PG-13, 137 minutes, Sci-fi
I’ve been looking forward to this movie all year. I don’t even remember when the trailer came out for it, but I had been saving my pennies ever since. My eyes practically bulged out of my head. Science fiction! Fantastic worlds! Luc Besson! W-w-wait–LuC BEssON is MAkIng aNoTHer ScI-FI mOVie????1 I’VE GOT TO SEE THIS!!! After the utterly awe-inspiring impact that The Fifth Element has left upon my soul, I just HAD to see Valerian on the big screen before it was too late.
Valerian and the City of a Thousand Planets is not only a crack-filling mouthful of a title, but it adds just enough curiosity to this movie to make you run out into the streets and yell, “WHAT?” The story follows agents Valerian and Laureline as they enter the city of Alpha in order to investigate an uninhabitable zone that threatens the stability of all life on the interplanetary vessel. The only thing standing in their way is the entire galaxy. No big deal.
I hadn’t even heard of the source material before: a French comic series that ran for over forty years. Apparently, I need to read more French comics (I’m looking at you, Snowpiercer). But the two real reasons my very soul cried out for my eyes and ears to digest this film were sci-fi and Besson. I couldn’t help myself. I mean–THE FIFTH ELEMENT.
I sprung for 3-D. I admit it, I’m a hypocrite as I absolutely HATE the 3-D trend. But just look at that trailer! Can you really blame me? Can any sci-fi fan REALLY put fault upon me? Was it worth it? The extra cost and the mind-numbing disorientation that the 3-D movie scarfully (that’s a word! …now) inflicted upon my brain jelly? Well… no. Don’t get me wrong: I did enjoy the movie, but it was just an okay movie. And despite the epic scenery, the movie was not shot in a manner that accentuated the screen popping effects.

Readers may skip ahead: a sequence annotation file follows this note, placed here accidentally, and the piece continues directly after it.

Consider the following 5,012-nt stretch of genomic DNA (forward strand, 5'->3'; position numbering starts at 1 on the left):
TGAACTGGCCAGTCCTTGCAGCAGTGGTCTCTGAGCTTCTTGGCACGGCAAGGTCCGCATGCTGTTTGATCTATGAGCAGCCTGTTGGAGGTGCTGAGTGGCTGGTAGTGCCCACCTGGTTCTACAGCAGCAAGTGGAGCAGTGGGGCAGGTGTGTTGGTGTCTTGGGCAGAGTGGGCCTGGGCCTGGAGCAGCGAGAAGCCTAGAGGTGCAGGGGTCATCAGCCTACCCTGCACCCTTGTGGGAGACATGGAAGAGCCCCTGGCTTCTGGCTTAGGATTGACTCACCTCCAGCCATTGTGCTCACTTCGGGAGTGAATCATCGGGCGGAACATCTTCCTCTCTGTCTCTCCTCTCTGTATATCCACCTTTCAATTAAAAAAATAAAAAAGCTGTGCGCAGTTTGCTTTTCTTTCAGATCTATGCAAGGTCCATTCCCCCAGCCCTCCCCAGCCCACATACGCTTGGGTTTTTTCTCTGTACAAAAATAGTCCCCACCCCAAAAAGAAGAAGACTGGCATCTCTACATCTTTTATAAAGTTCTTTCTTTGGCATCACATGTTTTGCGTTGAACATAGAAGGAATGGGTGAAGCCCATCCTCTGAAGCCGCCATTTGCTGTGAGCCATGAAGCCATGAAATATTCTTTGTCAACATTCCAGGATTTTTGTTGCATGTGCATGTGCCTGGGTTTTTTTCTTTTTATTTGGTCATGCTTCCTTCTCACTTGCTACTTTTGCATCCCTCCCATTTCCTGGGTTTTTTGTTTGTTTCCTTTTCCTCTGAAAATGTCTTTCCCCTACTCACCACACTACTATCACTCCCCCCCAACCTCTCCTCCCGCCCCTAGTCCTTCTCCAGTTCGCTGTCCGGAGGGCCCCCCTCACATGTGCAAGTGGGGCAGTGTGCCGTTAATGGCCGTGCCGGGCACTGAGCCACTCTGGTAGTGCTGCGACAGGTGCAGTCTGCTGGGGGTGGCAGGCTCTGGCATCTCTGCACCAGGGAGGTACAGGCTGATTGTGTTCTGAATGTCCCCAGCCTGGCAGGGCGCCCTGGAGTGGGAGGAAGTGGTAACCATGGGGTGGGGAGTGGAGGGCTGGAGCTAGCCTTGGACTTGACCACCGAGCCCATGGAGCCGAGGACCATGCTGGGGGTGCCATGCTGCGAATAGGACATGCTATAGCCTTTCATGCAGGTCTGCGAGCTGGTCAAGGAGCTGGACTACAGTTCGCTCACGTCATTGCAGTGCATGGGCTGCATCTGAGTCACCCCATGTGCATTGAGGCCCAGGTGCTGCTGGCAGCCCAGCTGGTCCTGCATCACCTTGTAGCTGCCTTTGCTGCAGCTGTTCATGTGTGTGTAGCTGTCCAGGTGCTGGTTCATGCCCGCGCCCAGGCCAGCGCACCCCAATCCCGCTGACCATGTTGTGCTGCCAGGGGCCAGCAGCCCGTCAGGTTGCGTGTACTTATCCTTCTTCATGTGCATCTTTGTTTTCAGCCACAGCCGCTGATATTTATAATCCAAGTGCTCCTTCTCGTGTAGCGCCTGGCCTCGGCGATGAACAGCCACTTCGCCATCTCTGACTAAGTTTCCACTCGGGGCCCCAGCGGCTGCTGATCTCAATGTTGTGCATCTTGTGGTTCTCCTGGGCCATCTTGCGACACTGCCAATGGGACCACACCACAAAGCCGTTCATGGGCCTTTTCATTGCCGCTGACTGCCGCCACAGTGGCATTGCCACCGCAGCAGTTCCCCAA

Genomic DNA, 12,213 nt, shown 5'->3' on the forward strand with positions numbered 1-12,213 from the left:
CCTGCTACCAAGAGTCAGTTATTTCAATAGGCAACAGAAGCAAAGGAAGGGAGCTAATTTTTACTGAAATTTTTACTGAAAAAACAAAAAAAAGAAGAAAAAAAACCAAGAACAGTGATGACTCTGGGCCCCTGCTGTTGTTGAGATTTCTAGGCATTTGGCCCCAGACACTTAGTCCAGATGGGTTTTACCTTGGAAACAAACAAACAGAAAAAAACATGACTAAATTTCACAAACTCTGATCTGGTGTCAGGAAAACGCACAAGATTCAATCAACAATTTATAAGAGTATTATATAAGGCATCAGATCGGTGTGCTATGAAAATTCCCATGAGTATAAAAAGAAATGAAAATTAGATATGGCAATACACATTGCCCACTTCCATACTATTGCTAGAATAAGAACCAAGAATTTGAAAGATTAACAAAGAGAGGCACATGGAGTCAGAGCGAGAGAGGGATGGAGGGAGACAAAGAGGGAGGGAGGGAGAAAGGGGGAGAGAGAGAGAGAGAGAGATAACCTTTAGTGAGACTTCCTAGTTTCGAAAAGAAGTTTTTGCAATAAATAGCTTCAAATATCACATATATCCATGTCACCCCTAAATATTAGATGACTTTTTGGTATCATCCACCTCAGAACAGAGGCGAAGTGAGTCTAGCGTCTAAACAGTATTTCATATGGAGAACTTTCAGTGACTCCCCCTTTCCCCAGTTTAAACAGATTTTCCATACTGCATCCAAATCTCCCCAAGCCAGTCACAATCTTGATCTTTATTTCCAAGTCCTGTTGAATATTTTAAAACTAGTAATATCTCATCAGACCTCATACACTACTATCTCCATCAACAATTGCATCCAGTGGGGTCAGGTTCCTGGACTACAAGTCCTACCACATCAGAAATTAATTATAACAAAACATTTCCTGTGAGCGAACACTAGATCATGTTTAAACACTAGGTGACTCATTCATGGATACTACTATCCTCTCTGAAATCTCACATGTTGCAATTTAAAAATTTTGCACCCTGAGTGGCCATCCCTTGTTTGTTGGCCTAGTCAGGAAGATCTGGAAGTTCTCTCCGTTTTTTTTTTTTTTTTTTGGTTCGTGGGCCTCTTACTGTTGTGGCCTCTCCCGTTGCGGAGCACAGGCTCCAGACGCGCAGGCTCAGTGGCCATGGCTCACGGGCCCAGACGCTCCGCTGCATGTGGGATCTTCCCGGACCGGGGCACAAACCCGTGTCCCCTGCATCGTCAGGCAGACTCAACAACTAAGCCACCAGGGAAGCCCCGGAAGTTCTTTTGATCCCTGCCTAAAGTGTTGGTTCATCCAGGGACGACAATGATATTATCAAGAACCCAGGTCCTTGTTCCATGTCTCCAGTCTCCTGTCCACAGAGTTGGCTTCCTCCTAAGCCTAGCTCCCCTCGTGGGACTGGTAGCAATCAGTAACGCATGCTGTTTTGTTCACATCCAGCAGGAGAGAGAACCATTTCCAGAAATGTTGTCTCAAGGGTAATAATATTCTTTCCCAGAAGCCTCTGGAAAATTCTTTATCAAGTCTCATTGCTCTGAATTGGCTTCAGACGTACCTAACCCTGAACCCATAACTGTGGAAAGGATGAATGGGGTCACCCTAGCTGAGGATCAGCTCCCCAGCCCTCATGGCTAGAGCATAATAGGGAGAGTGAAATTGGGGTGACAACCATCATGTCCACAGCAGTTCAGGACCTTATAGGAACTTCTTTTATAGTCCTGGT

The film itself was unfortunately dark. Despite a scene shot in a bright desert, the movie as a whole is set in the darkness of space, the alleys of a major city, and the underworld. Perhaps it was just my eyes, but this really screwed up the 3-D experience as I felt more like I was watching a high definition VHS tape with tracking issues. I’m not going to fault the movie for this, but I am going to seriously warn you away from the extra cost. This movie in 3-D simply isn’t worth your money.
What I did like was the sense that a vast array of cultures existed inside of Alpha. After forty years of comics, there’d darn well better be some depth to the setting. Unfortunately, despite all the visual set-up, only a couple of these cultures were touched upon. I got the feeling that everyone involved behind the scenes felt obligated to pay homage to the source material. Notable, but not entirely practical to the confines of a single movie.
The defining moment to this story has to be the struggle of the alien race that starts off the whole conflict. They’re unique and peaceful and seeing tragedy befall them really pulled my heartstrings. The open sequence involving these people really made me happy to be watching this movie. Sadly, it was the highlight of the story as I began to notice some… shockingly familiar storyline.